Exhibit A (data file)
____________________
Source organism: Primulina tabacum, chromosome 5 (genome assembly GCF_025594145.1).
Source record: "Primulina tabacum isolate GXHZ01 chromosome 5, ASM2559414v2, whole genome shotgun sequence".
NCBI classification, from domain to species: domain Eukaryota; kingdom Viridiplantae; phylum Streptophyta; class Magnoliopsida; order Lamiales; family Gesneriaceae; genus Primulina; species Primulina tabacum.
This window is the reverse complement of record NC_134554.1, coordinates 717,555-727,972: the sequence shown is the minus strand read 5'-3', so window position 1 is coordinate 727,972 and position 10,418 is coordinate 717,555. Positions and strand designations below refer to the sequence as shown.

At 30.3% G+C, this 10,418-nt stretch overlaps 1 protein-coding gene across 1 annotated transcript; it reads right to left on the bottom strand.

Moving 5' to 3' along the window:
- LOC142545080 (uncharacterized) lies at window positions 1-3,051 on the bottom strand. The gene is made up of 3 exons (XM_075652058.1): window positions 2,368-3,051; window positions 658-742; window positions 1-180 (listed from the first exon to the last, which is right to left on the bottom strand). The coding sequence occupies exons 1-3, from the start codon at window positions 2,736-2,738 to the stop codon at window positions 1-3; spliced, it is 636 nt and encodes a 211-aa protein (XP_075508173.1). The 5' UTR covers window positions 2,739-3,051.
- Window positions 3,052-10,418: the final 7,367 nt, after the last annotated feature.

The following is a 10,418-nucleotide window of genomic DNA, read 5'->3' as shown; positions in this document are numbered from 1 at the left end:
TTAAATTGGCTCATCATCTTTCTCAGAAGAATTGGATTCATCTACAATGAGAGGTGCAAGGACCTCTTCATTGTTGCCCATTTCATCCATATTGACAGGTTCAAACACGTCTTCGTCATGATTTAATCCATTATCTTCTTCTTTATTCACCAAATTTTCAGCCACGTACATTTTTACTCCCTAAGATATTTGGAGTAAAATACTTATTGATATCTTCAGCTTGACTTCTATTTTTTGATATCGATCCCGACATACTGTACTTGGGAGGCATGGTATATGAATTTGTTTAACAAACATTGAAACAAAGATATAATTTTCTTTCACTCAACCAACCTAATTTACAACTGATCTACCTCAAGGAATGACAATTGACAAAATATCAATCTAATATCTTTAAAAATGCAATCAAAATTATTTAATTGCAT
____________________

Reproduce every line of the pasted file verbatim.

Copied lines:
Source organism: Primulina tabacum, chromosome 5 (genome assembly GCF_025594145.1).
Source record: "Primulina tabacum isolate GXHZ01 chromosome 5, ASM2559414v2, whole genome shotgun sequence".
NCBI classification, from domain to species: domain Eukaryota; kingdom Viridiplantae; phylum Streptophyta; class Magnoliopsida; order Lamiales; family Gesneriaceae; genus Primulina; species Primulina tabacum.
This window is the reverse complement of record NC_134554.1, coordinates 717,555-727,972: the sequence shown is the minus strand read 5'-3', so window position 1 is coordinate 727,972 and position 10,418 is coordinate 717,555. Positions and strand designations below refer to the sequence as shown.

At 30.3% G+C, this 10,418-nt stretch overlaps 1 protein-coding gene across 1 annotated transcript; it reads right to left on the bottom strand.

Moving 5' to 3' along the window:
- LOC142545080 (uncharacterized) lies at window positions 1-3,051 on the bottom strand. The gene is made up of 3 exons (XM_075652058.1): window positions 2,368-3,051; window positions 658-742; window positions 1-180 (listed from the first exon to the last, which is right to left on the bottom strand). The coding sequence occupies exons 1-3, from the start codon at window positions 2,736-2,738 to the stop codon at window positions 1-3; spliced, it is 636 nt and encodes a 211-aa protein (XP_075508173.1). The 5' UTR covers window positions 2,739-3,051.
- Window positions 3,052-10,418: the final 7,367 nt, after the last annotated feature.

The following is a 10,418-nucleotide window of genomic DNA, read 5'->3' as shown; positions in this document are numbered from 1 at the left end:
TTAAATTGGCTCATCATCTTTCTCAGAAGAATTGGATTCATCTACAATGAGAGGTGCAAGGACCTCTTCATTGTTGCCCATTTCATCCATATTGACAGGTTCAAACACGTCTTCGTCATGATTTAATCCATTATCTTCTTCTTTATTCACCAAATTTTCAGCCACGTACATTTTTACTCCCTAAGATATTTGGAGTAAAATACTTATTGATATCTTCAGCTTGACTTCTATTTTTTGATATCGATCCCGACATACTGTACTTGGGAGGCATGGTATATGAATTTGTTTAACAAACATTGAAACAAAGATATAATTTTCTTTCACTCAACCAACCTAATTTACAACTGATCTACCTCAAGGAATGACAATTGACAAAATATCAATCTAATATCTTTAAAAATGCAATCAAAATTATTTAATTGCAT